Mining Bitcoin has become a fulltime job for some people. For others, they are limited to doing it as a hobby of hiring others to mine for them. If it was relatively easy, everyone would be doing it and making loads of cash. And in reality, the process of mining Bitcoin is fairly straightforward: You set up an account and a wallet, buy a computer, hook everything up, and let it start mining. So what’s the X-factor? The cost of electricity. The amount of money you have to spend on electricity can easily negate all of the money you make mining Bitcoin. In order to understand why this is true, it is important to comprehend the process behind the mining of Bitcoin.
What Is Bitcoin Mining?
As with all computer-related processes, you have two components: hardware and software. The hardware is the computer, and the software, in this case, is mining software designed specifically to mine Bitcoin. The mining software is tapped into a peer-to-peer network we are at has access to various transactions that are taking place. What the software does is it confirms these many, many transactions. The faster the software confirms the transactions, the more money the owner of the hardware and software gets paid. This is because people who use Bitcoin to buy things pay fees, and these fees get paid to the people with the hardware and software. If you are a Bitcoin miner, that includes you. As more and more transactions are verified by the computers and the software they are running, more Bitcoin is added to the network. Bitcoin miners also get paid by mining this Bitcoin.
What Else is Involved and Why so Much Electricity?
In addition to the process described above, there is also something called proof of work. In order to generate a mathematical proof of work, billions of calculations have to happen every second. All of these calculations have to take place before the calculated blocks can be accepted by the network, which consists of other Bitcoin miners. The average time it takes to find a block is 10 minutes. If this time goes significantly up or down, the value of Bitcoin will fluctuate too spasmodically. For this reason, the difficulty of the calculations is increased according to how long it took to solve the previous blocks. This means that computers have to be more and more powerful in order to compete when it comes to Bitcoin mining. If your Computer is powerful, it consumes more energy. Let’s take a look at some examples of this.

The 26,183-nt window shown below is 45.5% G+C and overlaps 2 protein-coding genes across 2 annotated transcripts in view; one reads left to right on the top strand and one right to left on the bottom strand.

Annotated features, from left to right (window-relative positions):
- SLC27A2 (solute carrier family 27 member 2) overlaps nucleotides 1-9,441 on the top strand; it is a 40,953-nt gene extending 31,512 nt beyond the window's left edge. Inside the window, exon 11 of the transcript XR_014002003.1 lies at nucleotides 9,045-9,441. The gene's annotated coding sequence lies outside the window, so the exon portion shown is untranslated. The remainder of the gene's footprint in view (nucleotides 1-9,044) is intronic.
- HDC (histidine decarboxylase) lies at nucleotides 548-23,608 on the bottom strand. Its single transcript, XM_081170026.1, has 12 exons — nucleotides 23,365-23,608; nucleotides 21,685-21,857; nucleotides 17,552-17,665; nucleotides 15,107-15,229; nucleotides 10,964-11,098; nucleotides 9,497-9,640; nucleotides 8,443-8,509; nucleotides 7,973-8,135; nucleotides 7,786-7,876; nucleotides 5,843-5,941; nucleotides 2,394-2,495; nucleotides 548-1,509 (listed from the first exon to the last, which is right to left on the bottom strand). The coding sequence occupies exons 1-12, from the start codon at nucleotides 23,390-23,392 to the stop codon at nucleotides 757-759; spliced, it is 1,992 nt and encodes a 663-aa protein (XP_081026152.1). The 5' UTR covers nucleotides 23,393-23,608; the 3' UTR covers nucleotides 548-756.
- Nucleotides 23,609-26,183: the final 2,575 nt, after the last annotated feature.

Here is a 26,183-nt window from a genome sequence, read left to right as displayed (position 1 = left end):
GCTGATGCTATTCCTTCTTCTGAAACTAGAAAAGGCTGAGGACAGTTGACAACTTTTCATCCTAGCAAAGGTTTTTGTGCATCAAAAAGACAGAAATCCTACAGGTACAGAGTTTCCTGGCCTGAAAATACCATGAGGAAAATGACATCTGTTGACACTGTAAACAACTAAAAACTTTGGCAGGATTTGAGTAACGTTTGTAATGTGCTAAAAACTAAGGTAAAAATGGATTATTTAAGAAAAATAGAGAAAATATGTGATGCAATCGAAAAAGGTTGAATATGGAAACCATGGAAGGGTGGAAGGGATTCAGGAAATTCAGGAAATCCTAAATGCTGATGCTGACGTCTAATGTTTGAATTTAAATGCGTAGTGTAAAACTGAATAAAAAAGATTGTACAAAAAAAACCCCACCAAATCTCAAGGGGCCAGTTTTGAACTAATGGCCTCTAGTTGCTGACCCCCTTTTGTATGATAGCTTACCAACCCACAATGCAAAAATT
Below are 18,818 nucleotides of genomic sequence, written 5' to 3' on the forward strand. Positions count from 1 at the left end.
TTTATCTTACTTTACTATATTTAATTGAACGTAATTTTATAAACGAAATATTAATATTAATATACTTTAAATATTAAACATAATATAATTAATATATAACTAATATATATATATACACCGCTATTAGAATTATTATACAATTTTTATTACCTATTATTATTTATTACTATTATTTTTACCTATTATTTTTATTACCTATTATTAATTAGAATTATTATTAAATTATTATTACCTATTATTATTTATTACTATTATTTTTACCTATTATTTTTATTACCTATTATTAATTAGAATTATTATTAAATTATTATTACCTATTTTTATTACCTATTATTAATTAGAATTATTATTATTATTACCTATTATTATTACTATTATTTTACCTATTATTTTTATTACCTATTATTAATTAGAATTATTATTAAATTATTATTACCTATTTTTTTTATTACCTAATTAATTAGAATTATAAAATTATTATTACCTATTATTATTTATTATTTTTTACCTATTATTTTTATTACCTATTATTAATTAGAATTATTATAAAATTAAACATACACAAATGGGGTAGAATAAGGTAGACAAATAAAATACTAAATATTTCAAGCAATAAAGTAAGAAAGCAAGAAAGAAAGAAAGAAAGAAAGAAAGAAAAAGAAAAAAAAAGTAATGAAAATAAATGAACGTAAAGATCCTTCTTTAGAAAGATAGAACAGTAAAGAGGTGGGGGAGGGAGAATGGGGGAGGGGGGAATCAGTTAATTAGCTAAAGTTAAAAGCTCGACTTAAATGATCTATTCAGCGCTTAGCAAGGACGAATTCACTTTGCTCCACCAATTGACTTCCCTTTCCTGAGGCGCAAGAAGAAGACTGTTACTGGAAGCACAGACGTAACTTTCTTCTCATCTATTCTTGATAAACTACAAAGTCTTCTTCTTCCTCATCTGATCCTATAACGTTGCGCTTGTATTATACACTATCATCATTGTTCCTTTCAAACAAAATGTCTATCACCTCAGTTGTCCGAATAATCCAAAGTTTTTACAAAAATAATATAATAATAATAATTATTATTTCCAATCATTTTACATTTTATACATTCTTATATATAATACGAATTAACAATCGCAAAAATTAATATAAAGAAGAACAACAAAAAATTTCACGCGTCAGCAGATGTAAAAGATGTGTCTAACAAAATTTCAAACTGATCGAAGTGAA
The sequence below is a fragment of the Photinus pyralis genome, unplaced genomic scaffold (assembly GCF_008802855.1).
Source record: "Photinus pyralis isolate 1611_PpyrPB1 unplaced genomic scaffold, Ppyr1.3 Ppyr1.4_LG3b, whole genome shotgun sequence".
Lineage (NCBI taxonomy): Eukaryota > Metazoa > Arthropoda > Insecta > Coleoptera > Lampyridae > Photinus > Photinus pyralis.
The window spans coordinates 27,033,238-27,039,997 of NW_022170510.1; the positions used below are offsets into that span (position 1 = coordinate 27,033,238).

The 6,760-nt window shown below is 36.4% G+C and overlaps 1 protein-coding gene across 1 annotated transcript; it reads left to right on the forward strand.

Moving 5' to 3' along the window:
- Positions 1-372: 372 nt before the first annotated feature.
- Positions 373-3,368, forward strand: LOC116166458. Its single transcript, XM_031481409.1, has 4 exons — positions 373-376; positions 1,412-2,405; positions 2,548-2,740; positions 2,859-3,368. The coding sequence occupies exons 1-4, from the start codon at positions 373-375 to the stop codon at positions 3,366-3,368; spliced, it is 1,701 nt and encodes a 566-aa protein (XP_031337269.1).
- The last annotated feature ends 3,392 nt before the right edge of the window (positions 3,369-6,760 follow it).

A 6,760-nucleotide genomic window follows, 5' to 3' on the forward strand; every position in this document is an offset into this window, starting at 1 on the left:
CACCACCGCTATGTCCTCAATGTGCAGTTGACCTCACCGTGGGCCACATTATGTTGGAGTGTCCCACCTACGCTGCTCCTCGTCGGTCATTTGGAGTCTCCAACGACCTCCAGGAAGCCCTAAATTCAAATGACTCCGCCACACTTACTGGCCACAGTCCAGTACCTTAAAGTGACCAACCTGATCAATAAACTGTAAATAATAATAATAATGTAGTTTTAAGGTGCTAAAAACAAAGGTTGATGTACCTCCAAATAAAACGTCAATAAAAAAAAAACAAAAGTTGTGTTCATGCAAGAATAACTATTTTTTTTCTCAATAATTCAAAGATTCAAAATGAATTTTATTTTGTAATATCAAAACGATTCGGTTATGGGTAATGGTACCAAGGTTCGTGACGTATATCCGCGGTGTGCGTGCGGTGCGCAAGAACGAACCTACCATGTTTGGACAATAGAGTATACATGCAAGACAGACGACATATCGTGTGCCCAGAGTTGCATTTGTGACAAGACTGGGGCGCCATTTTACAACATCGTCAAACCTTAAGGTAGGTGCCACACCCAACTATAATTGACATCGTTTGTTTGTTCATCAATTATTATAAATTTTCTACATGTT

The Cost of Mining Bitcoin
As of the Summer of 2018, in Venezuela, because the electricity is so expensive, it only cost about $531 to mine one Bitcoin. But in South Korea, you’re going to have to shell out over $26,000 to get yourself one Bitcoin. Keep in mind that as of September 21, 2018, one Bitcoin is only worth $6,786.
So How Much Power Is That?
If we do some fairly complicated math using some of the more popular Bitcoin miners available right now, the power it takes to do all of the calculations, checking, verifying, submitting, and proofing of work equates to a grand total of about 2,663,863 kWh. How much is that? That is enough to power 247 average homes in the United States for an entire year, assuming the average home consumes about 897 kWh per month or 10,766 kWh per year. (Of course, this includes very small homes and apartments.) For this reason, many miners are headed to Iceland where power is cheaper and easier to obtain. Venezuela’s economic challenges understandably scare many away, but Trinidad and Tobago also have very reasonable Bitcoin mining costs and a more stable economy. If you are from one of the more developed countries, however, you are likely to pay much more to mine Bitcoin, which has lead many to outsource their mining operations.